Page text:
I read once (probably on Pinterest somewhere, let’s face it) this quote: “Do something that scares you every day.”
You should know right off the bat that I am NOT someone who likes to be scared.
You people who pay $10 to see scary movies in the theater? I DO NOT UNDERSTAND YOU. I can’t fathom voluntarily scaring yourself silly and then not being able to sleep or walk around your house at night without thinking some demon is lurking around the corner waiting to suck your soul out. In high school, my best friend Amy and I thought we would put on our big girl pants and go see The Ring together. And then go spend the night at my house, when the rest of my family was out of town. This was quite possibly the worst idea either of us has ever had. What I did see (through my half-shut eyes and behind my fingers) of the girl crawling out of the television was enough to make me never want to watch TV, or be alone, or turn the lights off, EVER AGAIN.
And it isn’t just about horror movies. I’m not what you might call a risk-taker. Or at least, I wasn’t in the past. I love my safe, daily routines full of coffee cups and dog walking and emailing and Lightroom, capped off by a little TV-watching (I did eventually recover from The Ring scarring) and some reading in bed before lights out. I’m a homebody. I hate confrontation. I wish everyone would be nice and get along and never say anything mean to me.
But surprise, surprise: playing it safe almost never results in the kind of life-changing, soul-satisfying experiences that define us. When has watching Project Runway while eating Milanos and perusing my Facebook news feed for the jillionth time EVER resulted in something great and big and wonderful? Don’t get me wrong: I love all of these routines and mindless activities dearly and I think that they are occasionally necessary to balance out the really meaningful and sometimes heavy stuff in our lives. One of my favorite song lyrics was written by Jimmy Eats World: “I’m in love with the ordinary. I need a simple space to rest my head, and everything gets clear.”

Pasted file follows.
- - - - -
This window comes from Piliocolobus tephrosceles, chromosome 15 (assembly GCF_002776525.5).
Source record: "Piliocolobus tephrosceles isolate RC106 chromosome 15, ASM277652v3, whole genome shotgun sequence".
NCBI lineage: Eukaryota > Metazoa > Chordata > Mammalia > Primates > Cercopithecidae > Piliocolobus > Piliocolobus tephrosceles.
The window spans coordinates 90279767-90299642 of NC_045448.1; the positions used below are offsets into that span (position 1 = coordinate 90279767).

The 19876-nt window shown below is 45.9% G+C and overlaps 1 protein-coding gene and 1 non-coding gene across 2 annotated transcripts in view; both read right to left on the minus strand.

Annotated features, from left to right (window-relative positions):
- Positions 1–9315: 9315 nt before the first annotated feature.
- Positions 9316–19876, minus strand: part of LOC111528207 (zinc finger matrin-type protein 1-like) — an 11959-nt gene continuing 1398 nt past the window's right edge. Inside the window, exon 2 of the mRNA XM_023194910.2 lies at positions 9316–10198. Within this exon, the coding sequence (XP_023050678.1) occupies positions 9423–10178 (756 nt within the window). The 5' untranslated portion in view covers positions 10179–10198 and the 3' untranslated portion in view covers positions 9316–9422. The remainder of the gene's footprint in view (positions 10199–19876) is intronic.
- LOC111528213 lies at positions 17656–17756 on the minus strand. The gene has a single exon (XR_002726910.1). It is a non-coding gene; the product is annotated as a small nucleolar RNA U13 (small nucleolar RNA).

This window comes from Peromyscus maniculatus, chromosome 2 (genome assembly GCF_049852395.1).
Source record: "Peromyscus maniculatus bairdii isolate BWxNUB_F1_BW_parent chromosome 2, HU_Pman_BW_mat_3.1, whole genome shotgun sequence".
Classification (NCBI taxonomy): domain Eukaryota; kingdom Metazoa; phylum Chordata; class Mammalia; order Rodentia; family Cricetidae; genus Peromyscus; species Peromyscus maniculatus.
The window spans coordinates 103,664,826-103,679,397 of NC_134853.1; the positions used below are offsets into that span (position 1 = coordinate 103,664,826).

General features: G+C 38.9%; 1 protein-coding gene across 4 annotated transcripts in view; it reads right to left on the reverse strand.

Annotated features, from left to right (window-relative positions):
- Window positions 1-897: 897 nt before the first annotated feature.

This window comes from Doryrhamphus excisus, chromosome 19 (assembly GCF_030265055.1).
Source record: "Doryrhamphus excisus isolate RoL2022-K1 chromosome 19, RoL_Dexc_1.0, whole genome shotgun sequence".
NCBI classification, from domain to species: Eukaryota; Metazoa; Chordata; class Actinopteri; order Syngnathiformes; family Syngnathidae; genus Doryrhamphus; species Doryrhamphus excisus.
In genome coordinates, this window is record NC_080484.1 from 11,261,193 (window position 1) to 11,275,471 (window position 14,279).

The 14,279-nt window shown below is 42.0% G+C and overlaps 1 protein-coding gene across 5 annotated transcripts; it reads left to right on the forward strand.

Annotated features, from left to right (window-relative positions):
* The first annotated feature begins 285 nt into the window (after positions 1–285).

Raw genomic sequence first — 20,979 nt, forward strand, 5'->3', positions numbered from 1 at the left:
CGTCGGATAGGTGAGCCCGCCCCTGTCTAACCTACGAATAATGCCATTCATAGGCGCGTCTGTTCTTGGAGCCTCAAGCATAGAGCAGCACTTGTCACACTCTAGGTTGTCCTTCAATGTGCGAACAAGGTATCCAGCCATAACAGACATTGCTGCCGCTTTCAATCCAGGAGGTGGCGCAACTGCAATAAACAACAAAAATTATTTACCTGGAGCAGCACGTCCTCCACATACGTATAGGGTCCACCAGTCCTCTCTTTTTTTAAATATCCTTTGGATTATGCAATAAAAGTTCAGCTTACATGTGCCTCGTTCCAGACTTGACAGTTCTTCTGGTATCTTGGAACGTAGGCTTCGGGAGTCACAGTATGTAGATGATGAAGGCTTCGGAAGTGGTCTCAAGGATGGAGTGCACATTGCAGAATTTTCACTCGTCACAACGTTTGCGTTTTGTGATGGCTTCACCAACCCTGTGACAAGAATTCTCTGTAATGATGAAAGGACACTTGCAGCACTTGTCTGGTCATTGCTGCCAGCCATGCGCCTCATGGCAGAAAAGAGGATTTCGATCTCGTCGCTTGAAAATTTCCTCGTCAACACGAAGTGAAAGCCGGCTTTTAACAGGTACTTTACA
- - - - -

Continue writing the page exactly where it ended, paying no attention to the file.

But the thing is, when I think about the things in my life I’ve been most proud of, the things that I remember most clearly and most fondly, most all of them resulted from me taking a risk. A leap. While being scared senseless. Unsure of whether I’m capable of succeeding. Not knowing what kind of criticism awaits me, or whether I’ll be able to take it without collapsing in a ball of tears. So many uncertainties and possibilities for disaster.
I think that’s part of what drew me to wedding photography. There’s nothing quite like the fear and nervous jitters (and resulting adrenaline rush) that comes from prepping for a wedding on a Friday night, checking and double-checking and triple-checking all of my equipment and STILL worrying that I’ve missed something. Going over every worst case scenario in my mind, from me getting in a car accident on the way to the wedding to me SOMEHOW forgetting to photograph the ceremony to … well, you get the idea. Will I be able to rise to the challenge and succeed, even if everything goes wrong? If I let myself think about it too much, it’s pretty terrifying.
But you know what? At the end of the wedding is when I’m the most happy and proud of my work. Sure, every cell in my body is exhausted from being mentally and physically and creatively “ON” for 10-12 hours straight, but the realization that I did something that scared me and I survived it is pretty exhilarating. Every single time.